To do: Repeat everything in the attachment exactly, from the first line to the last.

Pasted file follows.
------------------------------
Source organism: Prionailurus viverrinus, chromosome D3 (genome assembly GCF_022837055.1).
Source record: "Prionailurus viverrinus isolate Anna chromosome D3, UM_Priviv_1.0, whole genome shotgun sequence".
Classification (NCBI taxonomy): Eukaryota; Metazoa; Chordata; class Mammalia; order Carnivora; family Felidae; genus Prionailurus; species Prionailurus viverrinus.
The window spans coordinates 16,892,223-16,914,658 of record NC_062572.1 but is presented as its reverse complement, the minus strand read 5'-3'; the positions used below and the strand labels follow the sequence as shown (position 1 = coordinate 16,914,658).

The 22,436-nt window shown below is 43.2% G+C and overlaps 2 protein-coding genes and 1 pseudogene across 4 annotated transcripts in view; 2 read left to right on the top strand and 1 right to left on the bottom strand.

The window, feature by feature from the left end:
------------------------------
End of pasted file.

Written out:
Source organism: Prionailurus viverrinus, chromosome D3 (genome assembly GCF_022837055.1).
Source record: "Prionailurus viverrinus isolate Anna chromosome D3, UM_Priviv_1.0, whole genome shotgun sequence".
Classification (NCBI taxonomy): Eukaryota; Metazoa; Chordata; class Mammalia; order Carnivora; family Felidae; genus Prionailurus; species Prionailurus viverrinus.
The window spans coordinates 16,892,223-16,914,658 of record NC_062572.1 but is presented as its reverse complement, the minus strand read 5'-3'; the positions used below and the strand labels follow the sequence as shown (position 1 = coordinate 16,914,658).

The 22,436-nt window shown below is 43.2% G+C and overlaps 2 protein-coding genes and 1 pseudogene across 4 annotated transcripts in view; 2 read left to right on the top strand and 1 right to left on the bottom strand.

The window, feature by feature from the left end: